Living in a fog. That is what I have been doing lately. I don't know how other people suffering from cancer and other diseases might describe their daily lives, but that is how I describe it.
Prior to being diagnosed with cancer three months ago, I was, annual flu or cold excepted, a very healthy person. I was blessed to have never known what it is like to live your life not feeling physically good for a long period of time. Now I do. It isn't easy -- physically or emotionally.
It is like living in a deep, dense fog. A fog you'd prefer not to have to move around within. Blinding. Disorienting. Seemingly endless. And lonely. Very lonely.
Nausea, vomiting, and very high (as in over 103) fevers became the regular. There were days when it was all I could do to get from my bed to the living room. Once there keeping Gilmore Girls going on Netflix all day was not an insignificant task (why do they insist on reminding you of your couch potato state by asking if you are still watching after a handful of episodes and then make you press a button?!). Eating became even more of a chore than it already was. My life became small and focused on finding physical comfort from moment to moment. I wondered when, if ever, I would feel up to sitting up for more than 15 minutes at a time or having a quality conversation with my husband. Showering was an activity that required a nap after completion. Big questions about life and death could not be entertained, there was no energy for that. This is what it felt like for me to feel absolutely terrible for a full month.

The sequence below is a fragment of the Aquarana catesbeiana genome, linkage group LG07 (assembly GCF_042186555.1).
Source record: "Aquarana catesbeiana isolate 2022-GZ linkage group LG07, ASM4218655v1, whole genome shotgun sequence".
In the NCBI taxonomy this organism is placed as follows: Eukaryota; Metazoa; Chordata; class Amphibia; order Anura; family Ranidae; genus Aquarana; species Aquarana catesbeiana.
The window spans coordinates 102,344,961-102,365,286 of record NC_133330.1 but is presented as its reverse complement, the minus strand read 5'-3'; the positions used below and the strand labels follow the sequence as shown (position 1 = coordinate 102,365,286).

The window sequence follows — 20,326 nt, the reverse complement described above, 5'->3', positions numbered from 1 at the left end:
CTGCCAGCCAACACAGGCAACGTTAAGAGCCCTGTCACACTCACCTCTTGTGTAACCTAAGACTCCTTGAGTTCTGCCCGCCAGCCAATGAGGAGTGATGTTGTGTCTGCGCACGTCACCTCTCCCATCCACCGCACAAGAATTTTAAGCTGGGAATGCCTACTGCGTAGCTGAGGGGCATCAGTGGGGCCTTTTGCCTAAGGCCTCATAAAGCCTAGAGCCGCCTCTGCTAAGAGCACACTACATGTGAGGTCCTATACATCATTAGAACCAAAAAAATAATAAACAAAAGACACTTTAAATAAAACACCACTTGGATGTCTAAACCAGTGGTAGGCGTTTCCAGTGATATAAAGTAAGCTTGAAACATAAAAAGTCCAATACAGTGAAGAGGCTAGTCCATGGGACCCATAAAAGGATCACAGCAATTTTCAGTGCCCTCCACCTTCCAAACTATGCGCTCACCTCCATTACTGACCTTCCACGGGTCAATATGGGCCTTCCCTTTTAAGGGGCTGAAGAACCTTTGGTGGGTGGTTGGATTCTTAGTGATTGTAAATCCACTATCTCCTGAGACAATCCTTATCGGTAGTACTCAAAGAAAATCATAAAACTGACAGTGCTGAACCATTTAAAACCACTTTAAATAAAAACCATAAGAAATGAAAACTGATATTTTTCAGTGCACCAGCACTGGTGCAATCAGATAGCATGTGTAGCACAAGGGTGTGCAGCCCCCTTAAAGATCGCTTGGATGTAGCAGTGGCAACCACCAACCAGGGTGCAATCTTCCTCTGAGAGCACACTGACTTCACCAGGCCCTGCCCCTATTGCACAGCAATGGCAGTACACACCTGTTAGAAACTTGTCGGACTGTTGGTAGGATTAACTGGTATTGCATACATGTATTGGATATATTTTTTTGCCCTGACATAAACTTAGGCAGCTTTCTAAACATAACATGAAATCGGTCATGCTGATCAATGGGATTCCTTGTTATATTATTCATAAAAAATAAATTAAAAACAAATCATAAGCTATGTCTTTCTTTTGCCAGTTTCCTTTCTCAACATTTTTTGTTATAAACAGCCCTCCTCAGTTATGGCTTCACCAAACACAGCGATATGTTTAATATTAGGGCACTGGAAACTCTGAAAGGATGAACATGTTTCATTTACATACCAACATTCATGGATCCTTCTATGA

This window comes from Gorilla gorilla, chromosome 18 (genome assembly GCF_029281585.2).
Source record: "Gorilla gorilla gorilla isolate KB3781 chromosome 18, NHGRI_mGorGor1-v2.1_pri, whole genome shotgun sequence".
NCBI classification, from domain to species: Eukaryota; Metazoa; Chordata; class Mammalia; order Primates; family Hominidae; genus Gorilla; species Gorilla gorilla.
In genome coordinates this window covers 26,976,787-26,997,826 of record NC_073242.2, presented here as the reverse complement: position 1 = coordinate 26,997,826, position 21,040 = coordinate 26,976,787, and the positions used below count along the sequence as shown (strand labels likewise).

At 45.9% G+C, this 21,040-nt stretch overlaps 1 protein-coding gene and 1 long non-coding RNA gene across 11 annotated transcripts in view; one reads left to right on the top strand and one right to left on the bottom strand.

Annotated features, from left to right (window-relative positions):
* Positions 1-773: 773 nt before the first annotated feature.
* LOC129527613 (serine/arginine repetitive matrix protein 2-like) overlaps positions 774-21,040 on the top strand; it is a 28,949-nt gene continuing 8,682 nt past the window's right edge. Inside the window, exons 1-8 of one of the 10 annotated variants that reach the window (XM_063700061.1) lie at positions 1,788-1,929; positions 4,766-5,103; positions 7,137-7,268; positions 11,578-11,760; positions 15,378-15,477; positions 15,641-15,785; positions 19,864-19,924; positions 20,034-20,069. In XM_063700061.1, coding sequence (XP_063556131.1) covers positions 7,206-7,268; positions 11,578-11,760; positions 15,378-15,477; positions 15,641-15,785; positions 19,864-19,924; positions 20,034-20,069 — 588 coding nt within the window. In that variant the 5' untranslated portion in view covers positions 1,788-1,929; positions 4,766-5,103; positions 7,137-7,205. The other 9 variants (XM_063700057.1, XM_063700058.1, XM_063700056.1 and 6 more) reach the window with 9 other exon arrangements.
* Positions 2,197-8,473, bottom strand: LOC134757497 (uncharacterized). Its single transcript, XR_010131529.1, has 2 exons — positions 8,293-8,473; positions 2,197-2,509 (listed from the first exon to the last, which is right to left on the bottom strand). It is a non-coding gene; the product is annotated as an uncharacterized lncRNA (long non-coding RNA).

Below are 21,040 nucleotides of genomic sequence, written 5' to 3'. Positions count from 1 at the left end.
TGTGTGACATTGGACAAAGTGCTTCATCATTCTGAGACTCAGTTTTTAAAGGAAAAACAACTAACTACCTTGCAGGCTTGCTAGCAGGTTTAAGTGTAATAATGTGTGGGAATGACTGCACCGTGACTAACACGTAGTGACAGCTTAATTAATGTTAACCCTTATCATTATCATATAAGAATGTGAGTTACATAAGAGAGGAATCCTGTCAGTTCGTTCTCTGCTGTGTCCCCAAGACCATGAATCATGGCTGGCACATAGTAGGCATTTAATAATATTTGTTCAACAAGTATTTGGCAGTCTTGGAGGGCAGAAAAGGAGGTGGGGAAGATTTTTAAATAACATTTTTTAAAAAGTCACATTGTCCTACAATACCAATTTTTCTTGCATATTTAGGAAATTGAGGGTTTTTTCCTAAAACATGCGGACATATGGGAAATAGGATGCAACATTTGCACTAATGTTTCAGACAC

Just when I thought I couldn't take another day of feeling so incredibly bad, the fog mercifully began to lift last Friday. I know many were praying that this would be case, and I think your prayers (and my cries) were heard, and answered. It has lifted more and more each day to the point where today I actually left the house on my own, ate a full lunch, and am contemplating a walk after finishing this post. Sounds small, but trust me when I tell you it's not. I am thrilled at the prospect and am hoping I have enough energy to make it a decent jaunt.
The funny thing (ironic, not haha) is that without the difficulty of the last month, I am sure I would not be appreciating today as much as I am. I needed the fog to see the beauty in the sun. I guess is just like needing to experience pain in order to feel pleasure. Or hot to feel cold. Sad to feel happiness. As humans it's these opposites in life that help us feel, remind us that we're alive and that life is about the good and the bad, the ups and the downs, the fog and the sun.
I know that the fog will return, side effects being what they are; cancer being what it is. This may even happen in the next couple of hours when I usually get an evening fever. But for now I am off to enjoy the sunshine before the fog rolls in again.